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Opel Grandland is pleasant, but rivals give it a run for its money

The Opel Grandland is without a doubt a superb vehicle, however, it's currently not too visible on our roads because of formidable competition from other mid-sized crossovers such as VW Tiguan, Toyota Rav 4, Nissan Qashqai.

The Opel Grandland is currently not too visible on our roads. That’s because the competition in the mid-sized crossover category is tough. Yet, this Opel Grandland has plenty going for it. The model range kicks off with the Standard Grandland, the mid-tier Grandland GS Line, and the range topping Grandland Ultimate, which I tested.

The Opel Grandland is a superb vehicle. It feels refined with a straightforward temperament, making it an easy and comfortable drive.

The Opel Grandland has improved its second generation by boasting a few nips, tucks, and new technologies. Starting with the front-end bumper, which embodies the design of the Opel Mokka, there is a gloss-black colour across the grille. It’s sporty and looks modern too. The two higher models gain new adaptive intelliLux LED pixel headlights. The LED headlights bring it into the 21st century.

The Opel Grandland stands on four 18-inch diamond-cut alloy wheels in gloss black. These high-profile 225/55 R18 tyres are also helpful when crossing bumpy and rough roads.

Towards the rear, it’s tapered, and the headlights are sharp. One great and nifty feature on the top-spec Ultimate is the automated tailgate, which opens at a kick of a foot. You wave your foot under the tailgate without saying Open Sesame, and it swings open. It also comes with a keyless open and start. Practicality is essential, along with space. There are 514 litres of luggage space available.

Minimalistic: the Opel Grandland stands on four 18-inch diamond-cut alloy wheels in gloss black.

Inside the cabin, the top-spec Ultimate has full leather trim seats. The entry-level Grandland has cloth seats, while the GS line has Alcantara. For the Grandland Ultimate, the driver’s seats are adjustable via electronic levers on the side, the front passenger seat can be manually adjusted, and the front seats can be heated and cooled.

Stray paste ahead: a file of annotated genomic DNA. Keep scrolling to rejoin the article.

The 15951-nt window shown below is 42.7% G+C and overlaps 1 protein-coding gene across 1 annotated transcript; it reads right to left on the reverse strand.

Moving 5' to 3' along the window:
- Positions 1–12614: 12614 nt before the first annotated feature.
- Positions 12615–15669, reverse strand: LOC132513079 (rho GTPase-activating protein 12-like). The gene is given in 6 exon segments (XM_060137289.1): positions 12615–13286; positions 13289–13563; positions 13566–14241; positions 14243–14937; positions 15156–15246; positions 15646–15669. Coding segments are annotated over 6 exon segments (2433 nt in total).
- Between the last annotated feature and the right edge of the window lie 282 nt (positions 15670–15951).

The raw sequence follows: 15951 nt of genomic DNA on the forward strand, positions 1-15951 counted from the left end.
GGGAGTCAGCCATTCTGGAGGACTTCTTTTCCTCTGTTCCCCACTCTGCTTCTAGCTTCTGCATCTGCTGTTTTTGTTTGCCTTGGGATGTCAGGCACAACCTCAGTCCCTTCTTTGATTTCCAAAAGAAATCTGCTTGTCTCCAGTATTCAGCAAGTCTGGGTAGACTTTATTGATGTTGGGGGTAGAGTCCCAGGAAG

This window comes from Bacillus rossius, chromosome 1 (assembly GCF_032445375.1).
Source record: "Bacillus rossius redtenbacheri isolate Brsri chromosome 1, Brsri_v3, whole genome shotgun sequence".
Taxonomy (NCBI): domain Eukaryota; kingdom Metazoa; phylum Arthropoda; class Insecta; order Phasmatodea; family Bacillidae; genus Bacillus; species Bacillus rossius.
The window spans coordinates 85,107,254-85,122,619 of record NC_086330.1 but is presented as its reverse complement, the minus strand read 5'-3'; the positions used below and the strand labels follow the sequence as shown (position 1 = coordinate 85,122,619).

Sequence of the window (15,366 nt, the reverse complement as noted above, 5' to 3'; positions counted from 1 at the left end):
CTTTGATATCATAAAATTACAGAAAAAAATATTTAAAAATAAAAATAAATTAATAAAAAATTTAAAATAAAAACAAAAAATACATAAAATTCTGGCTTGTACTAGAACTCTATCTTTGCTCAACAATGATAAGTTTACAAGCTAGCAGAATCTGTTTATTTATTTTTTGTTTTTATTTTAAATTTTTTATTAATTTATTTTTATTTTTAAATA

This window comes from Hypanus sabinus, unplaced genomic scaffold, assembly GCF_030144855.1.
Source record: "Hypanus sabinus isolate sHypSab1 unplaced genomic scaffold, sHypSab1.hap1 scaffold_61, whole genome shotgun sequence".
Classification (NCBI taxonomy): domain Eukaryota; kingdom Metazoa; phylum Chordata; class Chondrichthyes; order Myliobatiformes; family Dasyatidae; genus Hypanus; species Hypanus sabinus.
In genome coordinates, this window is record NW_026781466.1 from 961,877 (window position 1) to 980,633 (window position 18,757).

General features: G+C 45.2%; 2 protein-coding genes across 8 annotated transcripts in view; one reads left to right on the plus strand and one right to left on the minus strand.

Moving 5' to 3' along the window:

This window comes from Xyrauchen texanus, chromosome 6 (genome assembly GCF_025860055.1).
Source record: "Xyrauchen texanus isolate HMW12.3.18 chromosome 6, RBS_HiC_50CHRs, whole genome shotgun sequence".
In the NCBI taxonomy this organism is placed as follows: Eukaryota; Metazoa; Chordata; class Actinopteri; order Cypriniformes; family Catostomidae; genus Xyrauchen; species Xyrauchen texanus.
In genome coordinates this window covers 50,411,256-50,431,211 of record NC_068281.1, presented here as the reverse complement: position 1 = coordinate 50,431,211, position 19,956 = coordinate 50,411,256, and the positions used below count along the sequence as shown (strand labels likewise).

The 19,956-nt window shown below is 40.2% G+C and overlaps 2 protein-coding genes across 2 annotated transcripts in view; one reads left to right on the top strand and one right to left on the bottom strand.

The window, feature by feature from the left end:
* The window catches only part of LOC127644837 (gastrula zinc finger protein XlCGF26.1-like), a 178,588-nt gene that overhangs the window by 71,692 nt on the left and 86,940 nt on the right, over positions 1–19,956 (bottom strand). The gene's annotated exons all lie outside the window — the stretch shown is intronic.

Regarding the overall feel in the driver’s seat, there’s a digital cluster and a multimedia system compatible with Apple CarPlay and Android Auto. The solid dials and icons make it simple to operate and straightforward to navigate. There is wireless charging in the centre armrest, a USB port, two cupholders in the middle, and storage spaces on the door panels.

They have eliminated the traditional gear lever design, and now you have an aeroplane-styled lever. It’s minimalistic and very tasteful. I like it.

Jumping into the rear, passengers won’t feel cramped. It’s roomy and cosy. If you’re feeling the winter chill, you have an armrest with a cup holder and heated seats.

Getting into the drive, one can’t fault the Grandland; it’s refined and feels smooth. It was also easy to wield the power from the 1.6-litre engine, which seemed just enough. The Opel Grandland is paired with a six-speed automatic transmission, pushing 121 kw and 240Nm of torque.

When safe, one can move quickly and swiftly overtake on the freeway and in day-to-day city driving. Fuel consumption is an efficient 7 litres per 100km.

Against it, however, is the hefty price tag, which, at around R720 000 for the Opel Grandland Ultimate, certainly makes one feel that one can get one’s money’s worth elsewhere.

Versatile: the Opel Grandland has a digital cluster and a multimedia system compatible with Apple CarPlay and Android Auto.

While the jury is out on its price tag, one must concede that the car does offer plenty of bang for its buck. It is a personal choice about whether one would like this in the garage compared to its rivals.

You can choose from three different model grades: the entry-level Opel Grandland 1.6 T starting at R599 000, the mid-tier GS line at R 680 000, and the top-spec Opel Grandland Ultimate. They all share the 1.6-litre turbo engine, but trim levels and features set the trio apart.

One has to think of the Opel brand in the grander scheme of things; sales-wise, it used to do well many moons ago. However, its brand presence could improve now.

I like it, but it has other competitors on its radar. One has more choices from the VW Tiguan, Toyota Rav 4, Nissan Qashqai, Kia Sportage, Peugeot 3008 and Citroën C5 Aircross. The competition is indeed formidable. One suspects it will be a slow and uphill battle for the splendid Opel Grandland. Only time will tell whether it crosses over into the big time.

*Written by Prashirwin Naidu, this article was originally published by NOWinSA. © Higher Education Media.

Prashirwin Naidu
Prashirwin Naidu
Aspiring scribe, Prashirwin Naidu is a writer focusing on cars and the arts.
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